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Page 1 of 4, showing 10 records out of 31 total, starting on record 1, ending on 10

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Title | Creator | Date Made Visible | None

Joan of Arc of the coal fields, near Pittsburg, Kansas

New York Times

This newspaper clipping, from the New York Times, features a fourteen year old girl dubbed "The Joan of Arc of the Coal Fields." The daughter of a coal striker in southeast Kansas, she carried the American flag at the head of 6,000 marchers. The group of protesters marched through the coal fields showing their support for better wages and improved working conditions for their family members who worked in the camps.

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Kansas Territory citizens to the Senate and House of Representatives of the United States of America

This unsigned statement was written to protest "the practice of taxing the people of the Territories for the support of a Government in which they are not represented." The residents of Kansas Territory complained that they had had no voice in how these tax dollars were appropriated, and they asked this "honorable body" to remit to them these taxes. Since this was during the drought of 1860, they declared that they would use these funds for famine relief.

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Isaac Tichenor Goodnow to Quereau

Goodnow, Isaac T. (Isaac Tichenor), 1814-1894

Isaac Goodnow wrote from Kansas Territory to a friend Quereau of New England. It appeared that Goodnow was growing tired of the hard -scrabble life in the Territory, which was "decidedly injurious" to his constitution. He also showed signs of discouragement regarding the founding of a college in K.T., resigned to the idea that "for the time to come little can be done educationally." Goodnow told Quereau that he was actively seeking a teaching job back in the States.

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Henry Woods to Cyrus Kurtz Holliday

Woods, Henry

Henry Woods, member of the Township Meetings and Speakers committee of the Fremont Club, asked Cyrus K. Holliday, founder of Topeka, Kansas Territory, give an address that evening in Pittsburgh, Pennsylvania. Holliday had returned to his home state to speak on behalf of Republican presidential nominee John Charles Fremont, who supported the free state cause. Woods' brief letter was written on the back of a printed list of subcommittees of the Fremont County Executive Committee. Evidentially, Woods had enclosed with the letter a note from G. E. Appleton of Birmingham, which requested that Holliday speak there the following day.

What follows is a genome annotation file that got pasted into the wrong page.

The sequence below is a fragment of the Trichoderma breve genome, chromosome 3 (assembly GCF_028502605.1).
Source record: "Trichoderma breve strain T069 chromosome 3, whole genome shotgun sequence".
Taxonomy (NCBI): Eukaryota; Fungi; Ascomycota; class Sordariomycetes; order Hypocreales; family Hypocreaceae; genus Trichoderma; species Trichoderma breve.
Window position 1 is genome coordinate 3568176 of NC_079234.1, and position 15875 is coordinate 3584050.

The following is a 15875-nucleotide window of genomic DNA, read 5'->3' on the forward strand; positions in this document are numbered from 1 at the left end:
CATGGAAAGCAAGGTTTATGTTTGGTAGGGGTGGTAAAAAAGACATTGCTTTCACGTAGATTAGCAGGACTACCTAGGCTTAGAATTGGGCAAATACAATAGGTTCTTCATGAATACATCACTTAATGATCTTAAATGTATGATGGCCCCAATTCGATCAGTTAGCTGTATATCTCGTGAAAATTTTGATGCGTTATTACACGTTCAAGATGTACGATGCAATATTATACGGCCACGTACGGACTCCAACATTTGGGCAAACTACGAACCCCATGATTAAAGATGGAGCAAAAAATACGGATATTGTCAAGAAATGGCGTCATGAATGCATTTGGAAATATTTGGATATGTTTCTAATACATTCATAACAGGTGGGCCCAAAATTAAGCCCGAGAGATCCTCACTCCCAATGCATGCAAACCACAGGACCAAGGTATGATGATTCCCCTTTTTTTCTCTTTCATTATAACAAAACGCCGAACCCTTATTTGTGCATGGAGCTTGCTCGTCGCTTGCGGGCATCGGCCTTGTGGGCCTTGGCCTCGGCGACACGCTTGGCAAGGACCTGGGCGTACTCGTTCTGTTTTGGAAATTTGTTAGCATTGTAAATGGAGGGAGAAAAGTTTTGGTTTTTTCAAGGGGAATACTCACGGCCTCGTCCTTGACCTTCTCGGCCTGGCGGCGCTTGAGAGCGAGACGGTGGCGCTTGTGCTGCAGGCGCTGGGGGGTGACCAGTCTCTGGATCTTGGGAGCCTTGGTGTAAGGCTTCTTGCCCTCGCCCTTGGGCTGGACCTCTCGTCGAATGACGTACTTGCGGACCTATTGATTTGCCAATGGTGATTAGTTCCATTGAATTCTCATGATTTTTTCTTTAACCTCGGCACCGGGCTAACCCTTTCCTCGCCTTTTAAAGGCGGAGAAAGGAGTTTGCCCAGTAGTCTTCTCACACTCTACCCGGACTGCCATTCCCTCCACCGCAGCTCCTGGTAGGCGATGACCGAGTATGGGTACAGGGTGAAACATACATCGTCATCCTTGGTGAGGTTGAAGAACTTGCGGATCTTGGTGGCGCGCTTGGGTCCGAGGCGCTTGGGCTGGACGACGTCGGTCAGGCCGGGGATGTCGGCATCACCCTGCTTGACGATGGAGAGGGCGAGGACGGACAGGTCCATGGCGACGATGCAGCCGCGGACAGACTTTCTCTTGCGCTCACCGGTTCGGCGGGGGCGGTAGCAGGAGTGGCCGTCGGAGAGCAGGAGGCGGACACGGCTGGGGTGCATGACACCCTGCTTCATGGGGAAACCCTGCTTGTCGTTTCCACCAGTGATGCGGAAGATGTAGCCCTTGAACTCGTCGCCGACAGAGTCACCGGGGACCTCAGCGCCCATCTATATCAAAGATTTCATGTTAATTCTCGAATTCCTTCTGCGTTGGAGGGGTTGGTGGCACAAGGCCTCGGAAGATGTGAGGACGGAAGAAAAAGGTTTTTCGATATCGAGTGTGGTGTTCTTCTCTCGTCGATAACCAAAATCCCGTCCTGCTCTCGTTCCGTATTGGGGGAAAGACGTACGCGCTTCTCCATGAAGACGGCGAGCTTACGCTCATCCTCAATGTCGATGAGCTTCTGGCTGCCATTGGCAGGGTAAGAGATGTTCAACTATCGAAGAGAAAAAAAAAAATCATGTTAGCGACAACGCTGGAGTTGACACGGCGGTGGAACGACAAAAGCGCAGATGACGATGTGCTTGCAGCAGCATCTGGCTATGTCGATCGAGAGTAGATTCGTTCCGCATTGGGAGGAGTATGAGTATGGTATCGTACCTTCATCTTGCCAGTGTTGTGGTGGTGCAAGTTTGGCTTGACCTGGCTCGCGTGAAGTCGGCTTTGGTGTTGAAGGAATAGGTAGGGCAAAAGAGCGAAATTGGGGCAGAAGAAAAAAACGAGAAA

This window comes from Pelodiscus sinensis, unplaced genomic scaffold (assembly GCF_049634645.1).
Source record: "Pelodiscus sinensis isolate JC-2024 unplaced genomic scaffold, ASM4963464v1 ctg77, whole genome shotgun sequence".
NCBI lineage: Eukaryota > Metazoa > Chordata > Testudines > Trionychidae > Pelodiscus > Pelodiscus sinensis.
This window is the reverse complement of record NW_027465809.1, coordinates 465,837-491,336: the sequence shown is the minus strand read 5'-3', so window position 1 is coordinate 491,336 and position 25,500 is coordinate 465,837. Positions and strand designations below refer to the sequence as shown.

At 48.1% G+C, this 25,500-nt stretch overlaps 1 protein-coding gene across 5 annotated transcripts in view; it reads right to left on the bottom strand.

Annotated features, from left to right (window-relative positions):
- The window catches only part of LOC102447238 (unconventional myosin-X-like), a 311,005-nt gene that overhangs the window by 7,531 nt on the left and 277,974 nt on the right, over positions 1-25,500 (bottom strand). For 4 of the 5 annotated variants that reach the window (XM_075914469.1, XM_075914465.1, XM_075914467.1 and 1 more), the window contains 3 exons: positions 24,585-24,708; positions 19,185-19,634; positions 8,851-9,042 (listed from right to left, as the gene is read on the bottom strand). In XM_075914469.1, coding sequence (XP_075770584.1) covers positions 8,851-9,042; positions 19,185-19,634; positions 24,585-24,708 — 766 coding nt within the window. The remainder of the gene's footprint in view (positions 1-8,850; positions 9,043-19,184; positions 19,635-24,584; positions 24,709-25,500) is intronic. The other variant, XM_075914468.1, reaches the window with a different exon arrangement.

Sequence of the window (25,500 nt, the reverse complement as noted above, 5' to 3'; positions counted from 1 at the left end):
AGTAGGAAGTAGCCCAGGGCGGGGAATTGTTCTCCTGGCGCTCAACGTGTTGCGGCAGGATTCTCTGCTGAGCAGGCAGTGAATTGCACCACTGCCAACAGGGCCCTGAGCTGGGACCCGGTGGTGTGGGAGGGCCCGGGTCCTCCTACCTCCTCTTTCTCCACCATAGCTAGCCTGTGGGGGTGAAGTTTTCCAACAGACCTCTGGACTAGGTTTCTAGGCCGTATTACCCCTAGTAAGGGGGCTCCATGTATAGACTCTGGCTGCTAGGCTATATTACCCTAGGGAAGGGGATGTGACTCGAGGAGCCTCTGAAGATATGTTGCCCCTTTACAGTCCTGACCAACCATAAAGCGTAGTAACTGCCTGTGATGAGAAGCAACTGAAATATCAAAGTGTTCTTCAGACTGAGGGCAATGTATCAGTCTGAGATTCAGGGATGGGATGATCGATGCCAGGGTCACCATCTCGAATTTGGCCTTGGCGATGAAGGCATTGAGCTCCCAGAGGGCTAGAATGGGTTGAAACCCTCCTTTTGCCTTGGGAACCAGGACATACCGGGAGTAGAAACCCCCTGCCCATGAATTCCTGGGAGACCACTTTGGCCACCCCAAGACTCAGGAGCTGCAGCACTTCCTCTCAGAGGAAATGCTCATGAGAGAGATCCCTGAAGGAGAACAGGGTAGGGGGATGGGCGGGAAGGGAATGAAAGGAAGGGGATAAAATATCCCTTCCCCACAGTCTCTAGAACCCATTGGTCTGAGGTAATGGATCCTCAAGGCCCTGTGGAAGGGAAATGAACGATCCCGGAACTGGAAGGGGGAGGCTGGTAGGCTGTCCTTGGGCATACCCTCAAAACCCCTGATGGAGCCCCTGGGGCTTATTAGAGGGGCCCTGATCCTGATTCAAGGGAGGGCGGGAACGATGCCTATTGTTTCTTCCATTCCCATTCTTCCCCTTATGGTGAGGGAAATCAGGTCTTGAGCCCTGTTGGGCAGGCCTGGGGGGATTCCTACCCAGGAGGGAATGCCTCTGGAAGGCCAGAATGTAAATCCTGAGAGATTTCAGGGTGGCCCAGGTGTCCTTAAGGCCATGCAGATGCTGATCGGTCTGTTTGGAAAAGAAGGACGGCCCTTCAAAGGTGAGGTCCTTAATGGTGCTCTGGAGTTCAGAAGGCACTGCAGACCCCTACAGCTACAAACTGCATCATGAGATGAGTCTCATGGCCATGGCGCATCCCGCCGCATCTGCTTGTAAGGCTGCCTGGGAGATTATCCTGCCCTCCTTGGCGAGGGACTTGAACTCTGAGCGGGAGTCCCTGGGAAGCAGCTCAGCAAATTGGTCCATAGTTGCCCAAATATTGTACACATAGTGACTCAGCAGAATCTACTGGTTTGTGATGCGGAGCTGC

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Earl Thomas Reynolds to Governor Fred Hall

Reynolds, Earl Thomas

This letter was written by Earl Thomas Reynolds, a lawyer in Coffeyville, Kansas, to Governor Fred Hall. Reynolds was concerned that black people in Kansas were not receiving adequate patronage and political party representation in or by the Republican Party, particularly in the third district. Mr Reynolds inquired why should blacks continue to support the Republican Party, at all levels of government, if their support is not rewarded by the party.

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Governor Clyde M. Reed correspondence, State Accountant

Kansas. Governor (1929-1931 : Reed)

This file includes subject correspondence relating to the State Accountant. Topics in the correspondence cover but is not limited to accountant offices throughout Kansas, recommendations for the State Accountancy Board, and job applications. File is incomplete, because the responses by Governor Clyde have been removed prior to arriving at the Kansas Historical Society. This file is part of a bigger collection of Governor Clyde M. Reed correspondence.

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Samuel Newell Simpson to Hiram Hill

Simpson, Samuel Newell

Samuel Simpson wrote to Hiram Hill from Boston, Massachusetts, requesting that Hill send the $500 he pledged to invest in a church in Kansas Territory. Simpson indicated that he needed to quickly raise $5-8,000, and could not return to the Territory without it.

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List of clothing articles

Bourne, S.

This is a detailed list of the articles of clothing sent to Kansas by the First Congregational Church in Flushing, New York. It includes dresses, frocks, coats, skirts, pants, drawers, shirts, socks, vests, boots and gloves as well as other items. The pastor of the church, S. Bourne, emphasized the quality and durability of the clothing.

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Reverend Charles Bluejacket

Charles Bluejacket, a mixed-blood Shawnee Indian, came to Kansas (then called Indian Territory) in 1832. He was a well-respected man among the Shawnee Indians, and he became an ordained Methodist minister in 1859. He moved to new Indian territory in Oklahoma in 1871. This photograph, which depicts Bluejacket in his late thirties or forties, was most likely taken in the 1860s or 1870s.

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Rolla Anderson Clymer

Rolla Anderson Clymer, editor of the El Dorado Times for 59 years, wrote numerous articles and poems about the Flint Hills region. His best known poem "Majesty of the Hills" earned him the designation as Poet Laureate of the Flint Hills. He took an active role in Republican party politics and served on Alf Landon's presidential campaign in 1936.

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